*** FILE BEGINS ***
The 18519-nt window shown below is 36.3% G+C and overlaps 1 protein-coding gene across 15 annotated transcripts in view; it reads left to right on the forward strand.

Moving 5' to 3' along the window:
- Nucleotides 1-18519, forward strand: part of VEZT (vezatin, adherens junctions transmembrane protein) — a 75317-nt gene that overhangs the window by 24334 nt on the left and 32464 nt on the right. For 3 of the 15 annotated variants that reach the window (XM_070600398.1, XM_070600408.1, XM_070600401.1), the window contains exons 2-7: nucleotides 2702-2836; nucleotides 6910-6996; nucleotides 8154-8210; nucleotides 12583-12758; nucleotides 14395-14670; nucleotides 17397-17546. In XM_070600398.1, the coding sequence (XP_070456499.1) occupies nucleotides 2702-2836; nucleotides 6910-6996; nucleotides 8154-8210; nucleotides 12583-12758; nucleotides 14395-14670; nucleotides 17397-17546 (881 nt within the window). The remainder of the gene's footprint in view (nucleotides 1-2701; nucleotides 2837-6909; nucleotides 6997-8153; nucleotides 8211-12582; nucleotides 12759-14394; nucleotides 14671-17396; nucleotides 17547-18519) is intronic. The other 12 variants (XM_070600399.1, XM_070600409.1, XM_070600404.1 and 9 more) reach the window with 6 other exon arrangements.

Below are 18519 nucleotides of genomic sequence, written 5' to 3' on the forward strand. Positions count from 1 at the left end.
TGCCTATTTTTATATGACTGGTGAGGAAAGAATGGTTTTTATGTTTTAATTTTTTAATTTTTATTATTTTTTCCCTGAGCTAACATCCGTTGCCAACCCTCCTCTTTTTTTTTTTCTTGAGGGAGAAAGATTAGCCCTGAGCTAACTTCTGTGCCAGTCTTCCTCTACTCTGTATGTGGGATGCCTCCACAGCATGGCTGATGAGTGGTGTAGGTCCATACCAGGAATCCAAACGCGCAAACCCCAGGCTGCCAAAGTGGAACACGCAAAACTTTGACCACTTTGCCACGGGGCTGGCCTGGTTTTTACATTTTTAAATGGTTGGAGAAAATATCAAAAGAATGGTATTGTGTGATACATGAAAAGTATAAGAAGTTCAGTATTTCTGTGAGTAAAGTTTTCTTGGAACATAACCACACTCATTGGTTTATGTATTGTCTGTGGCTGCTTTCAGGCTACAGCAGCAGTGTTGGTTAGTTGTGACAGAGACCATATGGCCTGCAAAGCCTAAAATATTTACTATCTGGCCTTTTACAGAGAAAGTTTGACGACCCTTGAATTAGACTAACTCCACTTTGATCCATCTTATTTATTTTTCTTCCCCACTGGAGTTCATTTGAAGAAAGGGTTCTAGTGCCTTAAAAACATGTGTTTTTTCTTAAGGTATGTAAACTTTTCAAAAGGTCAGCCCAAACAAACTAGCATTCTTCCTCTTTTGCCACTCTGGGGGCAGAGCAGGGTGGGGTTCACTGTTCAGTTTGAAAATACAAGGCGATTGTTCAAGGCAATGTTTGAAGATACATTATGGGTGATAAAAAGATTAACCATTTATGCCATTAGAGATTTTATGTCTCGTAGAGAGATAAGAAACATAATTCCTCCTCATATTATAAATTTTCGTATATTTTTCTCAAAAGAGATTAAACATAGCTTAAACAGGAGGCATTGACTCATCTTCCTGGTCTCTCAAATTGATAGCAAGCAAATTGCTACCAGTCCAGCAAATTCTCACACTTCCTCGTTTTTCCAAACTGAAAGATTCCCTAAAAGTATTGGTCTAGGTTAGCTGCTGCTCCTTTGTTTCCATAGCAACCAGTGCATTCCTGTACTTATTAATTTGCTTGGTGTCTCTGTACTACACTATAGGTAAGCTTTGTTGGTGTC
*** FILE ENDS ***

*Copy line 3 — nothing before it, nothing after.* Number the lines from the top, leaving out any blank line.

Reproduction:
- Nucleotides 1-18519, forward strand: part of VEZT (vezatin, adherens junctions transmembrane protein) — a 75317-nt gene that overhangs the window by 24334 nt on the left and 32464 nt on the right. For 3 of the 15 annotated variants that reach the window (XM_070600398.1, XM_070600408.1, XM_070600401.1), the window contains exons 2-7: nucleotides 2702-2836; nucleotides 6910-6996; nucleotides 8154-8210; nucleotides 12583-12758; nucleotides 14395-14670; nucleotides 17397-17546. In XM_070600398.1, the coding sequence (XP_070456499.1) occupies nucleotides 2702-2836; nucleotides 6910-6996; nucleotides 8154-8210; nucleotides 12583-12758; nucleotides 14395-14670; nucleotides 17397-17546 (881 nt within the window). The remainder of the gene's footprint in view (nucleotides 1-2701; nucleotides 2837-6909; nucleotides 6997-8153; nucleotides 8211-12582; nucleotides 12759-14394; nucleotides 14671-17396; nucleotides 17547-18519) is intronic. The other 12 variants (XM_070600399.1, XM_070600409.1, XM_070600404.1 and 9 more) reach the window with 6 other exon arrangements.